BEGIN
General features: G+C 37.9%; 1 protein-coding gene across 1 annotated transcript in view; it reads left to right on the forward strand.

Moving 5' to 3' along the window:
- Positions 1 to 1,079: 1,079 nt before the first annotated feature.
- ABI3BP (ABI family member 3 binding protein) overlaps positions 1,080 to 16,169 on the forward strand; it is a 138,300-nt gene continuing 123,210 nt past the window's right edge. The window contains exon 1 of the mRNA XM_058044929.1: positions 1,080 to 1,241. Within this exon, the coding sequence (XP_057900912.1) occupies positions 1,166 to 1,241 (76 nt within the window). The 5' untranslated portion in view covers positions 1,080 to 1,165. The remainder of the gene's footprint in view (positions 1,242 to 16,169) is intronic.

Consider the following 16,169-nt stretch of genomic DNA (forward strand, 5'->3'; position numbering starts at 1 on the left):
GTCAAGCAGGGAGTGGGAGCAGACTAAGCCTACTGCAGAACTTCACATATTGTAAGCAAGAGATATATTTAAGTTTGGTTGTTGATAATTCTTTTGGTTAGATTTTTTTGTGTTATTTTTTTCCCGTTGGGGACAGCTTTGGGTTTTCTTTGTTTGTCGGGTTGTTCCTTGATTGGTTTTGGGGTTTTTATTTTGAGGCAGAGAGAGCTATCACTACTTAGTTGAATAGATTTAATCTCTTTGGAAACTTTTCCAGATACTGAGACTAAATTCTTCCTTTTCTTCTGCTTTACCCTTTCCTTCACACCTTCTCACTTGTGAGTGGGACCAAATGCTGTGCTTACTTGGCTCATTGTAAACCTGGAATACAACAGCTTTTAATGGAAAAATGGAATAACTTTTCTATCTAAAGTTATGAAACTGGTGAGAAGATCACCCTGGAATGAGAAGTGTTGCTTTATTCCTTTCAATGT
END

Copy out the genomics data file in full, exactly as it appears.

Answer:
General features: G+C 37.9%; 1 protein-coding gene across 1 annotated transcript in view; it reads left to right on the forward strand.

Moving 5' to 3' along the window:
- Positions 1 to 1,079: 1,079 nt before the first annotated feature.
- ABI3BP (ABI family member 3 binding protein) overlaps positions 1,080 to 16,169 on the forward strand; it is a 138,300-nt gene continuing 123,210 nt past the window's right edge. The window contains exon 1 of the mRNA XM_058044929.1: positions 1,080 to 1,241. Within this exon, the coding sequence (XP_057900912.1) occupies positions 1,166 to 1,241 (76 nt within the window). The 5' untranslated portion in view covers positions 1,080 to 1,165. The remainder of the gene's footprint in view (positions 1,242 to 16,169) is intronic.

Consider the following 16,169-nt stretch of genomic DNA (forward strand, 5'->3'; position numbering starts at 1 on the left):
GTCAAGCAGGGAGTGGGAGCAGACTAAGCCTACTGCAGAACTTCACATATTGTAAGCAAGAGATATATTTAAGTTTGGTTGTTGATAATTCTTTTGGTTAGATTTTTTTGTGTTATTTTTTTCCCGTTGGGGACAGCTTTGGGTTTTCTTTGTTTGTCGGGTTGTTCCTTGATTGGTTTTGGGGTTTTTATTTTGAGGCAGAGAGAGCTATCACTACTTAGTTGAATAGATTTAATCTCTTTGGAAACTTTTCCAGATACTGAGACTAAATTCTTCCTTTTCTTCTGCTTTACCCTTTCCTTCACACCTTCTCACTTGTGAGTGGGACCAAATGCTGTGCTTACTTGGCTCATTGTAAACCTGGAATACAACAGCTTTTAATGGAAAAATGGAATAACTTTTCTATCTAAAGTTATGAAACTGGTGAGAAGATCACCCTGGAATGAGAAGTGTTGCTTTATTCCTTTCAATGT